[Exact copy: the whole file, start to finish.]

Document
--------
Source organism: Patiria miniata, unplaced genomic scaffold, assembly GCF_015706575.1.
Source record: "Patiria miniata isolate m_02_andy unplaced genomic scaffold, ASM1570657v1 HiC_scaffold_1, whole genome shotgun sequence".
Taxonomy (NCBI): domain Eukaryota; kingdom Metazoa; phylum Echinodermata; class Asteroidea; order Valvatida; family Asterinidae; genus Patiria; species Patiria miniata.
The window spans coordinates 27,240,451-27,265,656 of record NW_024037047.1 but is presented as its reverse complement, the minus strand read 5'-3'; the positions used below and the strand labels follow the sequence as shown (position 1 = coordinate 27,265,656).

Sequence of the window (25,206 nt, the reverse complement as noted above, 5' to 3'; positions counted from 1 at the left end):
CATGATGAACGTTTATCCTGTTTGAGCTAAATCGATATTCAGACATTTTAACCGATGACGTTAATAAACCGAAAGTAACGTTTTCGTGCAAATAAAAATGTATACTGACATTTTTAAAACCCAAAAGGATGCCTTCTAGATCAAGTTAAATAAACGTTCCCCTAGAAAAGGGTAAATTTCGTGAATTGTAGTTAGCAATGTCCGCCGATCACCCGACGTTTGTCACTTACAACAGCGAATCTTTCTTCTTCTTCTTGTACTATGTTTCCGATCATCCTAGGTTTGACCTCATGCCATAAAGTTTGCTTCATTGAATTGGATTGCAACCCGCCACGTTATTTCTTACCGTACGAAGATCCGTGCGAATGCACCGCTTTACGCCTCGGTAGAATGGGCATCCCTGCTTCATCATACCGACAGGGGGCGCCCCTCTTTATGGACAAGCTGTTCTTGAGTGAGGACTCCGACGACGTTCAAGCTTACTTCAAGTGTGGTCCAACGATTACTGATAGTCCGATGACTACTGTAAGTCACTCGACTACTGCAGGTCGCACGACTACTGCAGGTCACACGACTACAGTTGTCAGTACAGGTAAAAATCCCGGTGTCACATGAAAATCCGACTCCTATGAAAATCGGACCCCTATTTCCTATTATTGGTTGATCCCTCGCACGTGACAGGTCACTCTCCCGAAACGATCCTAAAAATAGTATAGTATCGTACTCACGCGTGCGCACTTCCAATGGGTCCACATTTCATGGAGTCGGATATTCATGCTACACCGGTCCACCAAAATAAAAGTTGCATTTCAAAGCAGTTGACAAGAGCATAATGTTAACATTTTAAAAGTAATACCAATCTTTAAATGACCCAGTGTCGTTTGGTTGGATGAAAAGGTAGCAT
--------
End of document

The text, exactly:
Source organism: Patiria miniata, unplaced genomic scaffold, assembly GCF_015706575.1.
Source record: "Patiria miniata isolate m_02_andy unplaced genomic scaffold, ASM1570657v1 HiC_scaffold_1, whole genome shotgun sequence".
Taxonomy (NCBI): domain Eukaryota; kingdom Metazoa; phylum Echinodermata; class Asteroidea; order Valvatida; family Asterinidae; genus Patiria; species Patiria miniata.
The window spans coordinates 27,240,451-27,265,656 of record NW_024037047.1 but is presented as its reverse complement, the minus strand read 5'-3'; the positions used below and the strand labels follow the sequence as shown (position 1 = coordinate 27,265,656).

Sequence of the window (25,206 nt, the reverse complement as noted above, 5' to 3'; positions counted from 1 at the left end):
CATGATGAACGTTTATCCTGTTTGAGCTAAATCGATATTCAGACATTTTAACCGATGACGTTAATAAACCGAAAGTAACGTTTTCGTGCAAATAAAAATGTATACTGACATTTTTAAAACCCAAAAGGATGCCTTCTAGATCAAGTTAAATAAACGTTCCCCTAGAAAAGGGTAAATTTCGTGAATTGTAGTTAGCAATGTCCGCCGATCACCCGACGTTTGTCACTTACAACAGCGAATCTTTCTTCTTCTTCTTGTACTATGTTTCCGATCATCCTAGGTTTGACCTCATGCCATAAAGTTTGCTTCATTGAATTGGATTGCAACCCGCCACGTTATTTCTTACCGTACGAAGATCCGTGCGAATGCACCGCTTTACGCCTCGGTAGAATGGGCATCCCTGCTTCATCATACCGACAGGGGGCGCCCCTCTTTATGGACAAGCTGTTCTTGAGTGAGGACTCCGACGACGTTCAAGCTTACTTCAAGTGTGGTCCAACGATTACTGATAGTCCGATGACTACTGTAAGTCACTCGACTACTGCAGGTCGCACGACTACTGCAGGTCACACGACTACAGTTGTCAGTACAGGTAAAAATCCCGGTGTCACATGAAAATCCGACTCCTATGAAAATCGGACCCCTATTTCCTATTATTGGTTGATCCCTCGCACGTGACAGGTCACTCTCCCGAAACGATCCTAAAAATAGTATAGTATCGTACTCACGCGTGCGCACTTCCAATGGGTCCACATTTCATGGAGTCGGATATTCATGCTACACCGGTCCACCAAAATAAAAGTTGCATTTCAAAGCAGTTGACAAGAGCATAATGTTAACATTTTAAAAGTAATACCAATCTTTAAATGACCCAGTGTCGTTTGGTTGGATGAAAAGGTAGCAT